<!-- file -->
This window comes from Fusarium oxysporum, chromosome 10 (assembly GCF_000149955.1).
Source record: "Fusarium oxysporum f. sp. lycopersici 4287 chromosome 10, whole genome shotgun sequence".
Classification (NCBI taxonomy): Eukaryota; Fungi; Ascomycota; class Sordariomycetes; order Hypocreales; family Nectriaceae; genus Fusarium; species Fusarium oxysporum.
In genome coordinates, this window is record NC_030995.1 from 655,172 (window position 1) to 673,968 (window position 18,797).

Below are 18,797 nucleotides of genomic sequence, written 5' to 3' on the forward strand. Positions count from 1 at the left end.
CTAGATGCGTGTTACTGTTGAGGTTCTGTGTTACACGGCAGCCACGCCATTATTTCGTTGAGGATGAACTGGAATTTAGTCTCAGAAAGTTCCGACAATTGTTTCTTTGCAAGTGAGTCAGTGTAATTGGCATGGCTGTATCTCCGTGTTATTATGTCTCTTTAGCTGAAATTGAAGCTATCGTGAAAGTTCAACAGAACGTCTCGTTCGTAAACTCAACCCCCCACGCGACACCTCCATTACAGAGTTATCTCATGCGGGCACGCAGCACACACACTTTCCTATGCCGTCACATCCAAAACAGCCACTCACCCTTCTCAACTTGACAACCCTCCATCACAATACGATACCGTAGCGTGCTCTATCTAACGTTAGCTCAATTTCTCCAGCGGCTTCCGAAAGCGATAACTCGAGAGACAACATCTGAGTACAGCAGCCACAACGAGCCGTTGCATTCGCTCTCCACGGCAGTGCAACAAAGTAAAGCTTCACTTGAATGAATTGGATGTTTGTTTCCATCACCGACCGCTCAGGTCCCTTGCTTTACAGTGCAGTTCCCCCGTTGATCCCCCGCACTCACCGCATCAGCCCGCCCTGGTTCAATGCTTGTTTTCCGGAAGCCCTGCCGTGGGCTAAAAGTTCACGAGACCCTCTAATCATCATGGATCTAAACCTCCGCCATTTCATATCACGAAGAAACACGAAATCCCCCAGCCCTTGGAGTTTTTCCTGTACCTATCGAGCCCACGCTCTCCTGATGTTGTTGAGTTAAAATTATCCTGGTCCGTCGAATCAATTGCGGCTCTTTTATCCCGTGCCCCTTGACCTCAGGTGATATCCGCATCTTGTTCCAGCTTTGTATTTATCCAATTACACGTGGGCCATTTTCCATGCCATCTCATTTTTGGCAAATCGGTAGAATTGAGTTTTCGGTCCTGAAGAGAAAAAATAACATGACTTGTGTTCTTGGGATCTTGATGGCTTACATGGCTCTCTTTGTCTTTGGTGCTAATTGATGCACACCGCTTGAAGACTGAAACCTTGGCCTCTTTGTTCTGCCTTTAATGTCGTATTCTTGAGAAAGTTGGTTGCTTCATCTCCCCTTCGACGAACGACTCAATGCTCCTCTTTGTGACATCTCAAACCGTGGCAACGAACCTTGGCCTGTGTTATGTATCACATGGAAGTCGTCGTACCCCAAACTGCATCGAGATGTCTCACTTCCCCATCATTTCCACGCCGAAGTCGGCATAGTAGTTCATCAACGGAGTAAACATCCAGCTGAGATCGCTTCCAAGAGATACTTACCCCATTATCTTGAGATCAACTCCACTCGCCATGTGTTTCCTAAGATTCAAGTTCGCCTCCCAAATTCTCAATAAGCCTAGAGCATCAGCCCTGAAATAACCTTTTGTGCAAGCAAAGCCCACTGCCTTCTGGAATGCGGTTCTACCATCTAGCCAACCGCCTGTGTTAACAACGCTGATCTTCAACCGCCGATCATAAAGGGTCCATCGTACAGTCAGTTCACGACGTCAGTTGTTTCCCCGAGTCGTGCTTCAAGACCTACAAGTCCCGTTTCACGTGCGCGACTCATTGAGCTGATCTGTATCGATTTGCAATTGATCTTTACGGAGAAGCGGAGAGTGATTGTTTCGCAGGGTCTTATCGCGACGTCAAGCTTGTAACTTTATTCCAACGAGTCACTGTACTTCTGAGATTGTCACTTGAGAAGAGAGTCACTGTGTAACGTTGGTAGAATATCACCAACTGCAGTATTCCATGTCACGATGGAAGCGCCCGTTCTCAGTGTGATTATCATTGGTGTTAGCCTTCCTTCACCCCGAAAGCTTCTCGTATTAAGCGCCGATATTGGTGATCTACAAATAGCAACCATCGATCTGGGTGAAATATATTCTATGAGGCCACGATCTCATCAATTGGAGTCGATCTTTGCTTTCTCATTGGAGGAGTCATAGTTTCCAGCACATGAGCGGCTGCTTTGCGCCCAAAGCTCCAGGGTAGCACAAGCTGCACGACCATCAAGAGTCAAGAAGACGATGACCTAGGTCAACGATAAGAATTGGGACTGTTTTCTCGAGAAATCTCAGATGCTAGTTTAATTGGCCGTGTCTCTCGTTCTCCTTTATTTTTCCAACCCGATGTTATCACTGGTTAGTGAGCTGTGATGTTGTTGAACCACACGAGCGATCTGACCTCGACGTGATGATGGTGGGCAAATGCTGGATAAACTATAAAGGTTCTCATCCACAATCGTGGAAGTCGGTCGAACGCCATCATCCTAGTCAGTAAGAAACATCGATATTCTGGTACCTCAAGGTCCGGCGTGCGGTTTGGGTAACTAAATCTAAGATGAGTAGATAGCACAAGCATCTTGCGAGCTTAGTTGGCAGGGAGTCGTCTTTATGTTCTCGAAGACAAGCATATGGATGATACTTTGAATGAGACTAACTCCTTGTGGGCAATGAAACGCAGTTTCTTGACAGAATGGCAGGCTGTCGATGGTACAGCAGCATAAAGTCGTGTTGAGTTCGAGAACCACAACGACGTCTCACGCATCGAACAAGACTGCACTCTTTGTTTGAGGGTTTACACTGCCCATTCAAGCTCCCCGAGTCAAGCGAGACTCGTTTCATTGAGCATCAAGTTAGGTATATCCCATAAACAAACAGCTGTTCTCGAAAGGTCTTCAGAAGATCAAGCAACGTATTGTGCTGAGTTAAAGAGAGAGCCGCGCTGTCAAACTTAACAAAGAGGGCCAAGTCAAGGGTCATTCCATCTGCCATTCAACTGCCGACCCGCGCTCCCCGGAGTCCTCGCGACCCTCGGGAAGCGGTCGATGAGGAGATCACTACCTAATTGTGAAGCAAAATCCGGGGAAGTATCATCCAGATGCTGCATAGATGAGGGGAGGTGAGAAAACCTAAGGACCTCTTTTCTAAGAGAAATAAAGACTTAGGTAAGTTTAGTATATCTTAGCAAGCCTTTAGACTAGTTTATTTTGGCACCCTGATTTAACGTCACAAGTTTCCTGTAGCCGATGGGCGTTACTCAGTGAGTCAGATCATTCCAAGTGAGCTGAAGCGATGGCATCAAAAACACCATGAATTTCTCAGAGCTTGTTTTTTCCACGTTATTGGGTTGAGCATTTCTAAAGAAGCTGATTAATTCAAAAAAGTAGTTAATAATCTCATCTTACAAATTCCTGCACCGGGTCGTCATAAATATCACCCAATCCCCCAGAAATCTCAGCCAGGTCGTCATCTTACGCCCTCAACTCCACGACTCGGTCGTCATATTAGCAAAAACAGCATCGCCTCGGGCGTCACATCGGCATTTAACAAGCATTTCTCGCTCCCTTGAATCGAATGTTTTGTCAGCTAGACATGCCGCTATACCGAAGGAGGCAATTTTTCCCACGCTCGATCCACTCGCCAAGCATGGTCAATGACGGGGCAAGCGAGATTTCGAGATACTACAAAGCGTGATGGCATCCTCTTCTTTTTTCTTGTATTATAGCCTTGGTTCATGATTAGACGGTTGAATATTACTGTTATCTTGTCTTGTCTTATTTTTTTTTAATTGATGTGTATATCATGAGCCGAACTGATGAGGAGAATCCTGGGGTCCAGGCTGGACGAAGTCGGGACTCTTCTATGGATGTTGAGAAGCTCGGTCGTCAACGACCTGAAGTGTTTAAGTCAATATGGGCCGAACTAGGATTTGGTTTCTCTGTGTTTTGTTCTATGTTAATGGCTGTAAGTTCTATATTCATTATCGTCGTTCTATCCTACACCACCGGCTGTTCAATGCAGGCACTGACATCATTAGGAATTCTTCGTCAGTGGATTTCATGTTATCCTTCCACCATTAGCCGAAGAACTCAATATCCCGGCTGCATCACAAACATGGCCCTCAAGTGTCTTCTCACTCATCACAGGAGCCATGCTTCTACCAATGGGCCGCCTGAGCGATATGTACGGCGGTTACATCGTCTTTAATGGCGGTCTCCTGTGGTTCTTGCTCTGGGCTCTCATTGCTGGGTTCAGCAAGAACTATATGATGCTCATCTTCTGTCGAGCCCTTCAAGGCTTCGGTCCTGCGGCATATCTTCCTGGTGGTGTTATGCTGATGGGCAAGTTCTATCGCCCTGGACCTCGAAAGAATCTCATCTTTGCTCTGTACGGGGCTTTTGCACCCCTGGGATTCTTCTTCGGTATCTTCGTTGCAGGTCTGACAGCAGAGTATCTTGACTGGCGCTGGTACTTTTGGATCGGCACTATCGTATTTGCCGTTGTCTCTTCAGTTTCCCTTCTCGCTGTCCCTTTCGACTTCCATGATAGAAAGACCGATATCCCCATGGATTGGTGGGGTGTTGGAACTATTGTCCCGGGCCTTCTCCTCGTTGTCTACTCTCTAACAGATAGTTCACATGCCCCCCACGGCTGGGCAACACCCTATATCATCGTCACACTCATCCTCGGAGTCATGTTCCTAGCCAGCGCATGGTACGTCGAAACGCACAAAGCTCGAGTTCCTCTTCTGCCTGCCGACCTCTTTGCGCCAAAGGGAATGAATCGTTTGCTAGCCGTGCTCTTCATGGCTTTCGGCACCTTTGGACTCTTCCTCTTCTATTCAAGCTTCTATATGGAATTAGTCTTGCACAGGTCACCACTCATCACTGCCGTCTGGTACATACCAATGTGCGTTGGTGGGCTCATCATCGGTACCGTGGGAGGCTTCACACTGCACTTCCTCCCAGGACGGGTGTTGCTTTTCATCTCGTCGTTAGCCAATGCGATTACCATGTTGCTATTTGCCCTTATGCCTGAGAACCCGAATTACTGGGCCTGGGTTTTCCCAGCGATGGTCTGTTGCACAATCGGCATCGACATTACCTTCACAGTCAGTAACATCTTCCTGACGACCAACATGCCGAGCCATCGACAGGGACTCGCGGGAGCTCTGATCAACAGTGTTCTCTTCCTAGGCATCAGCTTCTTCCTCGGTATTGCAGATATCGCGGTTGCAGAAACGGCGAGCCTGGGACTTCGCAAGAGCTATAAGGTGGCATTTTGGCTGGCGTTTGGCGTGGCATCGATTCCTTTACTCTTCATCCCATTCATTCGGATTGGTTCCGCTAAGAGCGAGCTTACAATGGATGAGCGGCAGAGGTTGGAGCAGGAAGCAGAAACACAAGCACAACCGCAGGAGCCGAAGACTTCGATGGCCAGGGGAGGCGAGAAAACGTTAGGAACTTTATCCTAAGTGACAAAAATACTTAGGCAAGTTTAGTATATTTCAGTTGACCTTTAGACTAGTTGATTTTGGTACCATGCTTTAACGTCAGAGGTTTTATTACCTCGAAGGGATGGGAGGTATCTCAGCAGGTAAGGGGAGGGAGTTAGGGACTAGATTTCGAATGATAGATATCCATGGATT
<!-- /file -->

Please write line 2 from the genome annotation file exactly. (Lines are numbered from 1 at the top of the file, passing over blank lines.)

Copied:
Source record: "Fusarium oxysporum f. sp. lycopersici 4287 chromosome 10, whole genome shotgun sequence".